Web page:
Archive

Central American Countries Welcome New WiRED Centers

A priest blesses the computers at one of the new Medical Information Centers in Honduras.

In celebration of our 25th anniversary, WiRED is pleased to bring you stories from our archives. These articles provide a glimpse of WiRED’s early work as they depict the places and the projects we have focused on over the years.

Central American Countries Welcome New WiRED Centers

Over the years, most of WiRED’s work in Central America has been funded by the pooled contributions of generous donors — board members, volunteers, friends of WiRED — who saw a need to assist the medical communities with educational resources. In the summer of 2008, we launched a large project to outfit hospitals in Nicaragua, Honduras and El Salvador. The Medical Information Centers (MICs) we installed in each country allowed doctors and nurses to access the latest medical research online and on WiRED’s CD-ROMS. This Archive story describes a busy week in August when we installed MICs in this low-resource region where hospitals serve hundreds of thousands of people.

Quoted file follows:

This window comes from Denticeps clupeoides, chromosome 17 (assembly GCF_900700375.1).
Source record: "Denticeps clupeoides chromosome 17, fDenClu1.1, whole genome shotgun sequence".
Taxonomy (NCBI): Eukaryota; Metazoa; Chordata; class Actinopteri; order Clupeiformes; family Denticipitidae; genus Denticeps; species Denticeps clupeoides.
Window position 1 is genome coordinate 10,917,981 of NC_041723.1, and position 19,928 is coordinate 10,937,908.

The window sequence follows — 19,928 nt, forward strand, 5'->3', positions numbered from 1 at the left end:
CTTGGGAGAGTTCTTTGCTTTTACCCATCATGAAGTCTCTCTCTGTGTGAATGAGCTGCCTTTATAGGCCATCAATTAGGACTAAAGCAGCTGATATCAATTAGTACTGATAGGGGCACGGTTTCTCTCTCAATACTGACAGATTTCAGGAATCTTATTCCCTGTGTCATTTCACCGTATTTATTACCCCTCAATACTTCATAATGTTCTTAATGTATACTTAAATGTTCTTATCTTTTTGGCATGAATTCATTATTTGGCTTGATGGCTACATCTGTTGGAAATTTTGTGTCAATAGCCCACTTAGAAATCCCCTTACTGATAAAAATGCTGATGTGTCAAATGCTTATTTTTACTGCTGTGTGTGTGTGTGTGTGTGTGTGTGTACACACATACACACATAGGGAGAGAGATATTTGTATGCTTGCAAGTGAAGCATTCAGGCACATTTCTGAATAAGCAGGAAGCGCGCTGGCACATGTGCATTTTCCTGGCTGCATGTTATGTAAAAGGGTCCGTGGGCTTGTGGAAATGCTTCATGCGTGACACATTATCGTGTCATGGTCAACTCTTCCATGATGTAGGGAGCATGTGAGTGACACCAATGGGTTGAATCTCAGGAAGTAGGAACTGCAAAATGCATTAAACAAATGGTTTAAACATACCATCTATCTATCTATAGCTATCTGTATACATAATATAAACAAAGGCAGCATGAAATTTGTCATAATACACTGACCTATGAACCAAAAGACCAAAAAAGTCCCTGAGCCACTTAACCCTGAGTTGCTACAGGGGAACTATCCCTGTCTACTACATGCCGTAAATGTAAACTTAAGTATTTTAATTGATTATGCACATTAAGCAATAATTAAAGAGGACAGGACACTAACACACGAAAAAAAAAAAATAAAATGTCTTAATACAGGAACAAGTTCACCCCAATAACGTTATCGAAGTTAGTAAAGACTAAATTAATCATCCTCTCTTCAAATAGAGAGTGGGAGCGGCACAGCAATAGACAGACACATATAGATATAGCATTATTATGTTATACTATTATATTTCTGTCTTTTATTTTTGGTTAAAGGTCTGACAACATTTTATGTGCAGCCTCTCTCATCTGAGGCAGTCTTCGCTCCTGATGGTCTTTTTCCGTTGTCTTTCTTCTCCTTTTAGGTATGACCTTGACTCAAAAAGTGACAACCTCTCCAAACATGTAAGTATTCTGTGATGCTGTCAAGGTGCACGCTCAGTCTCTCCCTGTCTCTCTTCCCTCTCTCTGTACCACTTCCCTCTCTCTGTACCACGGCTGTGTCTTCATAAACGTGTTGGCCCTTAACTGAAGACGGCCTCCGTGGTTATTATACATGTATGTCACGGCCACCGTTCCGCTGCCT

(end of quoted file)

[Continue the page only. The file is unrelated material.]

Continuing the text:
From 2008

Central American Countries Welcome New WiRED Centers

by Silvia Illescas (WiRED Nicaragua staff) and Kate Mayer (WiRED California staff)

In a whirlwind three days in August, WiRED opened Medical Information Centers (MICs) in Nicaragua, Honduras and El Salvador. Ribbon cutting ceremonies at the three new MIC openings brought out doctors, nurses, hospital administrators and many celebrants from the local communities.

August 25, 2008
Ocotal, Nicaragua

In the North of Nicaragua, the city of Ocotal has a population of about 32,000. A ceremony at the regional hospital inaugurated six workstations and a server, providing access to WiRED’s medical resources and to the World Health Organization’s huge database of biomedical journals and textbooks. Ocotal is the second city in Nicaragua to open a MIC; the first three MICs in Nicaragua opened in León. The Ocotal Center will serve the doctors and people of that city as well as those within a 75-mile radius.